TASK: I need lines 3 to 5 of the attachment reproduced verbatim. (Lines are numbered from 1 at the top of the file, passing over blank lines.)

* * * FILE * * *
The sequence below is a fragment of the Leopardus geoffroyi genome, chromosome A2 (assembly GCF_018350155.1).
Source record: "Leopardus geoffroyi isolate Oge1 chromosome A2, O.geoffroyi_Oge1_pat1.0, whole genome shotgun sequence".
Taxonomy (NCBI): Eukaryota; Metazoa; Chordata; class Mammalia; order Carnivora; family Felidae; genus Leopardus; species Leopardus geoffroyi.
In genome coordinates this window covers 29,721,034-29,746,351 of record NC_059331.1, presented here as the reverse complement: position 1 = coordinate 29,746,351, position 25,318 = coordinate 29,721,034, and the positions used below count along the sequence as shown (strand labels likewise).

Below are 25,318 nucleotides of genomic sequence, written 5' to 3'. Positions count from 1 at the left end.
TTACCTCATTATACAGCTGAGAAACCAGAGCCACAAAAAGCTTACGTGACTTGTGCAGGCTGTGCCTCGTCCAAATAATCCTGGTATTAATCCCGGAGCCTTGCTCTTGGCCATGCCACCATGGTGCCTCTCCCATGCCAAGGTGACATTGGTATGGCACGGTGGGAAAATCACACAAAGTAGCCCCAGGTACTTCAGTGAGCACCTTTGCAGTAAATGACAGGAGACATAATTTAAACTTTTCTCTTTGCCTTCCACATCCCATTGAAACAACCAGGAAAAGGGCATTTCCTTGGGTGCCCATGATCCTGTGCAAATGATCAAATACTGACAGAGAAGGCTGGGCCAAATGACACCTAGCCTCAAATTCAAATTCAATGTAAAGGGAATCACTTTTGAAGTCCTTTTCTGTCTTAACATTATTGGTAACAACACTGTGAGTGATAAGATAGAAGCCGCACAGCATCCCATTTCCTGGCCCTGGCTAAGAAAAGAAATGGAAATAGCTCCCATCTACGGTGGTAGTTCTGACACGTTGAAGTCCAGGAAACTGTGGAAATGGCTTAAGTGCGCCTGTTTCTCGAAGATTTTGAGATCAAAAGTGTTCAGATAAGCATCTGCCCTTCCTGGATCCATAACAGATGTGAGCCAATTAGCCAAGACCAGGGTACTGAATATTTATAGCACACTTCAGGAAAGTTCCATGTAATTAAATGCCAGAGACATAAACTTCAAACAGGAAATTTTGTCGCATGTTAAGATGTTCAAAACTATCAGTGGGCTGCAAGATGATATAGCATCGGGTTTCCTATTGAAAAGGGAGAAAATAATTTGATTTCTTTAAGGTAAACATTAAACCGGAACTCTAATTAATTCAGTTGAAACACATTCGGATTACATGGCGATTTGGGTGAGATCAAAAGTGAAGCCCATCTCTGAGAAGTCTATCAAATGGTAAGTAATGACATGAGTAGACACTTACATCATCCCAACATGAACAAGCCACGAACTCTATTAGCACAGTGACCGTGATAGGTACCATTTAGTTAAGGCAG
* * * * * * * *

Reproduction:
Taxonomy (NCBI): Eukaryota; Metazoa; Chordata; class Mammalia; order Carnivora; family Felidae; genus Leopardus; species Leopardus geoffroyi.
In genome coordinates this window covers 29,721,034-29,746,351 of record NC_059331.1, presented here as the reverse complement: position 1 = coordinate 29,746,351, position 25,318 = coordinate 29,721,034, and the positions used below count along the sequence as shown (strand labels likewise).

Below are 25,318 nucleotides of genomic sequence, written 5' to 3'. Positions count from 1 at the left end.